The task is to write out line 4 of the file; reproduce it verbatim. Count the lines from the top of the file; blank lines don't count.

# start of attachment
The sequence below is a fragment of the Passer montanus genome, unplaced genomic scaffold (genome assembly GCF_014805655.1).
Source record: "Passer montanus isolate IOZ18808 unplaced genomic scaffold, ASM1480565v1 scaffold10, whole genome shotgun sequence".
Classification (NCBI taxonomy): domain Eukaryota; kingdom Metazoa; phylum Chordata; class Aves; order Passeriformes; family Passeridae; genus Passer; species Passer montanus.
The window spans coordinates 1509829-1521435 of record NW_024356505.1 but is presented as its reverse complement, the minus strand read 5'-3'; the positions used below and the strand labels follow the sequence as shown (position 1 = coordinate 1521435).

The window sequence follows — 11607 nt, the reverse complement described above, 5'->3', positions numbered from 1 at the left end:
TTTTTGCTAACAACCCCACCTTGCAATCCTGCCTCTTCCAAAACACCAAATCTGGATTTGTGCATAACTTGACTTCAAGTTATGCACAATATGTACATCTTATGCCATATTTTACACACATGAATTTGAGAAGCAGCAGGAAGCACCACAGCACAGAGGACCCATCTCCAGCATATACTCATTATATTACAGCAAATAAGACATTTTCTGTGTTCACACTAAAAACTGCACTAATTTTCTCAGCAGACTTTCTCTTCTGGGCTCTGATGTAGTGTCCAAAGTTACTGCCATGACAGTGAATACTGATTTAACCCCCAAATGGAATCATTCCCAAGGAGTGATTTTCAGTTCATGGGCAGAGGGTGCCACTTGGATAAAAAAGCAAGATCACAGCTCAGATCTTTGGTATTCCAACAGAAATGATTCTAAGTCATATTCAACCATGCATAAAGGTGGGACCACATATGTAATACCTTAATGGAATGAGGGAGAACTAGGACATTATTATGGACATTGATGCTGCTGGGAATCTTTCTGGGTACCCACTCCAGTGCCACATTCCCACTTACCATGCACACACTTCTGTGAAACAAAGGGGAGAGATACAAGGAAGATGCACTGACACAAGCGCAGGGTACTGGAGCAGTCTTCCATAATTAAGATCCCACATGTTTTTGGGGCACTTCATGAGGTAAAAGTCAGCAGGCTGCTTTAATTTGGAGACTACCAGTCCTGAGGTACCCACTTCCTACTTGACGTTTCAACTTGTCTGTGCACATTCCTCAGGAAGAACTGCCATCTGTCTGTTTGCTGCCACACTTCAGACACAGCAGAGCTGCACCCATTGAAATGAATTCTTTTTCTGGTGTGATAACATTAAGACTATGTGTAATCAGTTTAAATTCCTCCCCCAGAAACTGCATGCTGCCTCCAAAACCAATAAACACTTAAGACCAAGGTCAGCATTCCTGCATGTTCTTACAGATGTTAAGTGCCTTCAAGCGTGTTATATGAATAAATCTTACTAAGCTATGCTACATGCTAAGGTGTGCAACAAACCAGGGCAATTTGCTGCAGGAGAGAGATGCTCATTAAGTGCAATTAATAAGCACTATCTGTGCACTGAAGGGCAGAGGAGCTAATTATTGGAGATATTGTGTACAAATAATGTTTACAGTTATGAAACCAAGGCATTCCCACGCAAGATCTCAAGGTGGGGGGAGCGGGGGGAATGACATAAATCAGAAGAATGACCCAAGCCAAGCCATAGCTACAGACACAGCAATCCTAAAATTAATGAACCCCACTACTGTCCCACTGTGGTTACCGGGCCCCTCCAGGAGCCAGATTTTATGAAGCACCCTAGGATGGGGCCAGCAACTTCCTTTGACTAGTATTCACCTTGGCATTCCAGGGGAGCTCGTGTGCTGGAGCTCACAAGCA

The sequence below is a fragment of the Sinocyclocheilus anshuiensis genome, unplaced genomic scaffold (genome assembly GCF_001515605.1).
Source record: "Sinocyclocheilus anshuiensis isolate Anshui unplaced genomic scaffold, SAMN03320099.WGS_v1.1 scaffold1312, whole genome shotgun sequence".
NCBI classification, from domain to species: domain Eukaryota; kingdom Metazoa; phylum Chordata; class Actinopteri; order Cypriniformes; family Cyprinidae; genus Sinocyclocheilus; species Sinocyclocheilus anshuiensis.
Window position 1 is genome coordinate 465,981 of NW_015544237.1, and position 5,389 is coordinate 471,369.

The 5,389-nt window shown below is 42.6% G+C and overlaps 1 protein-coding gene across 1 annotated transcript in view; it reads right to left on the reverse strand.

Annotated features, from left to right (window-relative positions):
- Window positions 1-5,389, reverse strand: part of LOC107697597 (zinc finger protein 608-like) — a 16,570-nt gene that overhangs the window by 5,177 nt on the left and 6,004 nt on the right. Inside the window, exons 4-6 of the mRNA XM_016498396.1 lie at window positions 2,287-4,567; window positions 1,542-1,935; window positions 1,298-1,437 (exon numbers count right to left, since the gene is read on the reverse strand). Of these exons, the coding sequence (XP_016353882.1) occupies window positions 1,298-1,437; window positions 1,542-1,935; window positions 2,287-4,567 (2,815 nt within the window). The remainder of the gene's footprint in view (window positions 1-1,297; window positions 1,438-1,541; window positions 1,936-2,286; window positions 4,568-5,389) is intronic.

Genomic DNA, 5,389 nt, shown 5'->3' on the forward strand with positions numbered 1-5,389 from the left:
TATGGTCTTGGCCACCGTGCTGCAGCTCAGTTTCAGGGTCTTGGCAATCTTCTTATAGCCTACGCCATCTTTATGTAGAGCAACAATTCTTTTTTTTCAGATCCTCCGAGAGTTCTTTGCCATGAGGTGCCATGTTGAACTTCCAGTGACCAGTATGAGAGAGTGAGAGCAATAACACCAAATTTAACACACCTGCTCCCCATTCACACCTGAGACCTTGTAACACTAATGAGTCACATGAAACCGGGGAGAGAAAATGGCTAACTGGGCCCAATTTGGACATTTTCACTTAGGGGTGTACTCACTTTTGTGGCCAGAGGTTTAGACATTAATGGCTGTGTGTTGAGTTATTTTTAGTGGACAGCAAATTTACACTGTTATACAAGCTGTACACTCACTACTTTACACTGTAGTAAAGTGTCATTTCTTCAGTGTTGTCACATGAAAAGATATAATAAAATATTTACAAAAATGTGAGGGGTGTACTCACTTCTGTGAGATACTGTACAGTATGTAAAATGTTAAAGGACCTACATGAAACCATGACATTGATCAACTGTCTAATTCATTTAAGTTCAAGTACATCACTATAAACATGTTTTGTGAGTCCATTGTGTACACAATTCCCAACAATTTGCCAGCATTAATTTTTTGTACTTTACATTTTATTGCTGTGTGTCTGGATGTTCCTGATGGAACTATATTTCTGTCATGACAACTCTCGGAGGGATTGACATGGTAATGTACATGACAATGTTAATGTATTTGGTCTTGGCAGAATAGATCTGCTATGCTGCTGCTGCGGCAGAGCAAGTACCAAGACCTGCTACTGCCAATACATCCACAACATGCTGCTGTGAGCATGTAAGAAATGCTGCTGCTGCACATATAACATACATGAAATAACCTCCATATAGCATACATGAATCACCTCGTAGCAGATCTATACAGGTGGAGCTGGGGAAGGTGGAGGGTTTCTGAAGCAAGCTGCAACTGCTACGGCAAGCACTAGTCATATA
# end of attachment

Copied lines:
The window spans coordinates 1509829-1521435 of record NW_024356505.1 but is presented as its reverse complement, the minus strand read 5'-3'; the positions used below and the strand labels follow the sequence as shown (position 1 = coordinate 1521435).